My husband and I were talking about Lenoard Nimoy’s death, and he mentioned how Spock is probably the most iconic character of the original series, even more so than Kirk, and really even of all of Star Trek. I completely agreed with him. I told him that I thought his character is probably the main reason why the show was successful to begin with.
There’s just something about Spock. Ask any fan of the original series who their favorite character is, and I feel most of them will say it’s Spock. He’s just so different, but in the best way. He’s not like a normal human… he’s unemotional, calculating, logical… usually. Occasionally he surprises too though.
Captain, you almost make me believe in luck.
But he’s always intelligent, and he becomes a fiercely loyal companion.
I have been, and always shall be, your friend.
Celebrity deaths, as a general rule, do not really shake me. Yes, it’s always sad when someone dies, and sometimes it’s downright tragic. I was shocked and saddened to hear about Robin Williams, just like anyone else, but it didn’t devastate me the way I think it did for some people. I think he was a talented actor but none of his roles have made a big impact on my life or anything. With Leonard Nimoy, it has definitely been a different experience.
I first watched Star Trek The Original Series when my husband and I were dating, which means it was sometime 6-10 years ago. Spock was easily my favorite.
It wasn’t until we had been married for a little while that we watched the rest of Trek, and when I became a true fan. That’s when we started going to conventions together, when I started listening to podcasts, started pinning funny geeky things on Pinterest.
Becoming a Trek fan did not change my life in some dramatic way, like I decided to study science or any other number of things I have heard Star Trek has done for others, but it did still change it. It made me fall in love with science fiction, a genre that I generally liked when I was exposed to it in the past but never fully delved into it. It changed the way I write, the way I think, and the way I look at things. And I love it for that.
And the thing is, I do feel like it all goes back to Spock.
Spock: I felt for him, too.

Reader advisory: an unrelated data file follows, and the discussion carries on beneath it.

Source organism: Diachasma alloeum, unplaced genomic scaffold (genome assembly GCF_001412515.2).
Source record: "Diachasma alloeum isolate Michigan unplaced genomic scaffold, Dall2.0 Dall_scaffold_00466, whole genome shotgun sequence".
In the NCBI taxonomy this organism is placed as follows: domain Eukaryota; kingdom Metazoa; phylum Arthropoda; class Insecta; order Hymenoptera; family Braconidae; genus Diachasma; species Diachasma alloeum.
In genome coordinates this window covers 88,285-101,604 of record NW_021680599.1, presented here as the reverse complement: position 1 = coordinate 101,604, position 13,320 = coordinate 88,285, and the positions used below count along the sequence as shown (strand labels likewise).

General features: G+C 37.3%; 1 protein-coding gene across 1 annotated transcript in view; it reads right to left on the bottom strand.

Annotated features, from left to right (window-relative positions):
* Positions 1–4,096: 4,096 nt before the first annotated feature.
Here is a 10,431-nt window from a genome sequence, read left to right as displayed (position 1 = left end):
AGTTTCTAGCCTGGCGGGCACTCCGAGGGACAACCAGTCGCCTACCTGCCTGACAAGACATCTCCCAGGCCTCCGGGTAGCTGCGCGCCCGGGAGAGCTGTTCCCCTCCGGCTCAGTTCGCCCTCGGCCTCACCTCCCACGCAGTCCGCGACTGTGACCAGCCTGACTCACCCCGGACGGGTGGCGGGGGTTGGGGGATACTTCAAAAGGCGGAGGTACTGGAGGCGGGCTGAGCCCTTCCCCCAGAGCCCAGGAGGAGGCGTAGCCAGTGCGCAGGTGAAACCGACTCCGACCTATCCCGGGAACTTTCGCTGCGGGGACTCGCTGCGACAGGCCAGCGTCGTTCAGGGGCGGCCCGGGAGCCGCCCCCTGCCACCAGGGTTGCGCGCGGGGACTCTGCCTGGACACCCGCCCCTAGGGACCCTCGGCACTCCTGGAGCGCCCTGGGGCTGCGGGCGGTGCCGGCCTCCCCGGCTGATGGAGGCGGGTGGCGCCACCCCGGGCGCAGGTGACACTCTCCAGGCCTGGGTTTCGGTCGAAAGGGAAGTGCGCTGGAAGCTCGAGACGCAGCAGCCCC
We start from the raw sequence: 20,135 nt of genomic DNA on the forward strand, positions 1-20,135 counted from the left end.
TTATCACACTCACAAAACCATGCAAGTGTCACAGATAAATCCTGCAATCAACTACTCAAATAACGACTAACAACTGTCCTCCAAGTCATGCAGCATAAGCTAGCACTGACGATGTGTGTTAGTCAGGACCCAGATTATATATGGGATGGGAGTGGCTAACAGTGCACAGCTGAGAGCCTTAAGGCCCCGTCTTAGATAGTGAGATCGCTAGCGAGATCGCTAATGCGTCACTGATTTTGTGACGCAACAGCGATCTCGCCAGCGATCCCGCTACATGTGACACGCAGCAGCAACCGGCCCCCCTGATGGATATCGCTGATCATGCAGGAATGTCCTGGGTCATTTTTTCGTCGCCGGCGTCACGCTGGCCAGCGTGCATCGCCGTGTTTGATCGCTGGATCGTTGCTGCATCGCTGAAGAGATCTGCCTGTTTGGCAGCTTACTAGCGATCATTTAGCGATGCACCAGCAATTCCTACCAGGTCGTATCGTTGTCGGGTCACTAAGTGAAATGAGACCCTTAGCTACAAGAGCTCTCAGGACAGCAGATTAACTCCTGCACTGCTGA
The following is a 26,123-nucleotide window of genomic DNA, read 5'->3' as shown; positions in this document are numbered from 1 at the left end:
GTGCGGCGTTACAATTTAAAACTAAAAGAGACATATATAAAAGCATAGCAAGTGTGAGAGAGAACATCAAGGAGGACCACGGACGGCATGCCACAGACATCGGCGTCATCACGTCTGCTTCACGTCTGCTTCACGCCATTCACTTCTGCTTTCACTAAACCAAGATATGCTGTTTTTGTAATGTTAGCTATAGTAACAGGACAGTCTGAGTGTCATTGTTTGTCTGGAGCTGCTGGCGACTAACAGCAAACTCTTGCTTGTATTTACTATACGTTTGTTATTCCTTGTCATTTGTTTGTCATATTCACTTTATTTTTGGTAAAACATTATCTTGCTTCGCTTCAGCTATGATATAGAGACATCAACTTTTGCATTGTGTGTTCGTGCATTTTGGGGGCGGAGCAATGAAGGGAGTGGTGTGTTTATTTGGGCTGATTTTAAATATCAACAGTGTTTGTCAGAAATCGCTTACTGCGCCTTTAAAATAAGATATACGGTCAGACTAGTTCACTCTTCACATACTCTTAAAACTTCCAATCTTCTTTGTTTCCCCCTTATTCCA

Kirk: I believe there’s some hope for you after all, Mr. Spock.
– Spock breaks down in The Naked Time. Being completely vulnerable to human emotion for probably the first time in the show, Spock weeps, feeling ashamed. It’s so… poignant… to see him in such a state. – Spock with Kirk in The City on the Edge of Forever. This episode focuses more on Kirk, but I love the humor (“obviously my friend here is Chinese”) and I love the serious moments too (“Edith Keeler must die”).
– Any time Spock has a connection with a woman that we normally don’t see, such as in “This Side of Paradise,” “The Enterprise Incident,” and “All Our Yesterdays.”
I hope that you and I exchanged something more permanent.
They regard themselves as aliens in their own worlds–a condition with which I am somewhat familiar.
– Mirror Spock with goatee in “Mirror, Mirror”
And I know there are more, but those were the ones that immediately came to mind. Needless to say, he is memorable, and I’m so glad we have the shows and movies with him (even the ones I don’t love) to remember Leonard Nimoy by.
As Leonard Nimoy once famously said, he was not Spock. He was an actor with 134 acting credits on IMDB, many of which are not Star Trek. I also enjoyed watching him on Fringe as William Bell. He was also a friend, a husband, a father, a grandfather.
And, as Nimoy also said, he was Spock. That defined a lot of his life. Some people don’t handle typecasts well, but he learned to own it. There were many fabulous things about being Spock, really, experiences he would not have had otherwise. I’m so glad he embraced it. I wish I could have seen him or met him at a convention. And it’s that thought, that I never got to, but that his character and show really did mean something to me, that makes me more emotional about his death than many others. Maybe it isn’t logical, but I think that’s OK sometimes.
He will be missed. He lived long and he prospered.
We are assembled here today to pay final respects to our honored dead. And yet it should be noted that in the midst of our sorrow, this death takes place in the shadow of new life, the sunrise of a new world; a world that our beloved comrade gave his life to protect and nourish. He did not feel this sacrifice a vain or empty one, and we will not debate his profound wisdom at these proceedings. Of my friend, I can only say this: of all the souls I have encountered in my travels, his was the most… human.